Jim Hill is an entertainment writer who has specialized in covering The Walt Disney Company for nearly 40 years now. Over that time, he has interviewed hundreds of animators, actors, and Imagineers -- many of whom have shared behind-the-scenes stories with Mr. Hill about how the Mouse House really works. In addition to the 4000+ articles Jim has written for the Web, he also co-hosts a trio of popular podcasts: “Disney Dish with Len Testa,” “Fine Tooning with Drew Taylor” and “Marvel US Disney with Aaron Adams.” Mr. Hill makes his home in Southern New Hampshire with his lovely wife Nancy and two obnoxious cats, Ginger & Betty.

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Jens Dahlmann of LongHorn Steakhouse has lots of great tips when it comes to grilling



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Sure, for some folks, the Fourth of July is all about fireworks. But for the 75% of all Americans who own a grill or a smoker, the Fourth is our Nation’s No. 1 holiday when it comes to grilling. Which is why 3 out of 4 of those folks will spend some time outside today working over a fire.

But here’s the thing: Though 14 million Americans can cook a steak with confidence because they actually grill something every week, the rest of us – because we use our grill or smoker so infrequently … Well, let’s just say that we have no chops when it comes to dealing with chops (pork, veal or otherwise).

So what’s a backyard chef supposed to in a situation like this when there’s so much at steak … er … stake? Turn to someone who really knows their way around a grill for advice. People like Jens Dahlmann, the Vice President and Corporate Executive Chef for Darden Restaurant’s LongHorn Steakhouse brand.

Given that Jens’ father & grandfather were chefs, this is a guy who literally grew up in a kitchen. In his teens & twenties, Dahlmann worked in hotels & restaurants all over Switzerland & Germany. Once he was classically trained in the culinary arts, Jens then  jumped ship. Well, started working on cruise ships, I mean.

Anyway … While working on Cunard’s Sea Goddess, Dahlmann met Sirio Maccioni, the founder of Le Cirque 2000. Sirio was so impressed with Jens’ skills in the kitchen that he offered him the opportunity to become sous-chef at this New York landmark. After four years of working in Manhattan, Dahlmann then headed south to become executive chef at Palm Beach’s prestigious Café L’Europe.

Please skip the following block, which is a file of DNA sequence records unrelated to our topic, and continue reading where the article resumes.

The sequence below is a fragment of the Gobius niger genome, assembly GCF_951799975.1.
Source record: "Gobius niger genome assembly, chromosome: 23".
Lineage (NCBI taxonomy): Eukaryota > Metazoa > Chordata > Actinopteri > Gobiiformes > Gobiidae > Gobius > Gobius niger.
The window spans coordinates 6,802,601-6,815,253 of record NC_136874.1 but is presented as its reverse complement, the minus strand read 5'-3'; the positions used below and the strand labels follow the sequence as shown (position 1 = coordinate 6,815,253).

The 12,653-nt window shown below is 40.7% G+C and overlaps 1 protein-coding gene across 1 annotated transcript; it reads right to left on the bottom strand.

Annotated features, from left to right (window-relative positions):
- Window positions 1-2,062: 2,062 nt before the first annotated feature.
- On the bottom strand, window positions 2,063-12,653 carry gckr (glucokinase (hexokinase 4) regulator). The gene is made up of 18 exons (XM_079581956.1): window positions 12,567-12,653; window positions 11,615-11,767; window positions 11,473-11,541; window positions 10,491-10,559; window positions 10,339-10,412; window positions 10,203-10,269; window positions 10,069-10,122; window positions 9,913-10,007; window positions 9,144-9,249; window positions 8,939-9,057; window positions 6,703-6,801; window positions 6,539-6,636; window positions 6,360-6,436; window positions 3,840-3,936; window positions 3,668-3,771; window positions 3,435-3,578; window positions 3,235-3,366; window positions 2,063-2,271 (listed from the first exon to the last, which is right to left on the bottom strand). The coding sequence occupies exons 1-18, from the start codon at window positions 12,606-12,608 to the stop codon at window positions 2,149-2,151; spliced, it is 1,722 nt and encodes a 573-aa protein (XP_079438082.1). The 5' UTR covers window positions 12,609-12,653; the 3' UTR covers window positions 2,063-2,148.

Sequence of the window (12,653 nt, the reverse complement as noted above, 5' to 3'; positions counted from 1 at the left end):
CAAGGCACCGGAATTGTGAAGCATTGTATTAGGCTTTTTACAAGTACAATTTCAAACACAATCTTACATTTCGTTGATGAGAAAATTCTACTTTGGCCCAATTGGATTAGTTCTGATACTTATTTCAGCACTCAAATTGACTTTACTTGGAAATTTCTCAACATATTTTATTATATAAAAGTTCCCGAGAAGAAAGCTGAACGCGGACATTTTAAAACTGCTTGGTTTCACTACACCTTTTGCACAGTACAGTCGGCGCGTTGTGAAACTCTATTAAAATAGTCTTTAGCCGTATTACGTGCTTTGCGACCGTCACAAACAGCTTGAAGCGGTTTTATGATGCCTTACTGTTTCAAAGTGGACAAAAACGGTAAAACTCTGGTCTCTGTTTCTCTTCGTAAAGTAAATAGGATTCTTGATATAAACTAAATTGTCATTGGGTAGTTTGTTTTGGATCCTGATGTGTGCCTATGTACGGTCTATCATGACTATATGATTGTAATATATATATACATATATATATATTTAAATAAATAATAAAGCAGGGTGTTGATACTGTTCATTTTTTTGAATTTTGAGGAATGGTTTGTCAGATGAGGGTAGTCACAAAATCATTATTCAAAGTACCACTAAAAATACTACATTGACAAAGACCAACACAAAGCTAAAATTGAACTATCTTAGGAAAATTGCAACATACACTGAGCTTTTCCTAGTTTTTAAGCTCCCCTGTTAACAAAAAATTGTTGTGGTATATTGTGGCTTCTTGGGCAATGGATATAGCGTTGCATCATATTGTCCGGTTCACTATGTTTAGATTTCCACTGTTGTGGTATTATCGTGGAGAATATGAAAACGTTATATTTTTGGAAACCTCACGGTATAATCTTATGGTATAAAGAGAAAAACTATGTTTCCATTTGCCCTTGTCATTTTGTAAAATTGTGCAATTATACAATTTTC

Jens Dahlmann back during his Disney World days

And once Jens began wowing foodies in Florida, it wasn’t all that long ’til the Mouse came a-calling. Mickey wanted Dahlmann to shake things up in the kitchen over at WDW’s Flying Fish Café. And he did such a good job with that Disney’s Boardwalk eatery the next thing Jens knew, he was then being asked to work his magic with the menu at the Contemporary Resort’s California Grill.

From there, Dahlmann had a relatively meteoric rise at the Mouse House. Once he became Epcot’s Food & Beverage general manager, it was only a matter of time before he wound up as the executive chef in charge of this theme park’s annual International Food & Wine Festival. Which – under Jens’ guidance – experienced some truly explosive growth.

“When I took on Food & Wine, that festival was only 35 days long and had gross revenues of just $5.5 million. When I left Disney in 2016, Food & Wine was now over 50 days long and that festival had gross revenues of $22 million,” Dahlmann admitted during a recent sit-down. “I honestly loved those 13 years I spent at Disney. When I was working there, I learned so much because I was really cooking for America.”

And it was exactly that sort of experience & expertise that Darden wanted to tap into when they lured Jens away from Mickey last year to become LongHorn Steakhouse’s new Vice President and Corporate Executive Chef. But today … Well, Dahlmann is offering tips to those of us who are thinking about cooking steak tips for the Fourth.

Photo by Jim Hill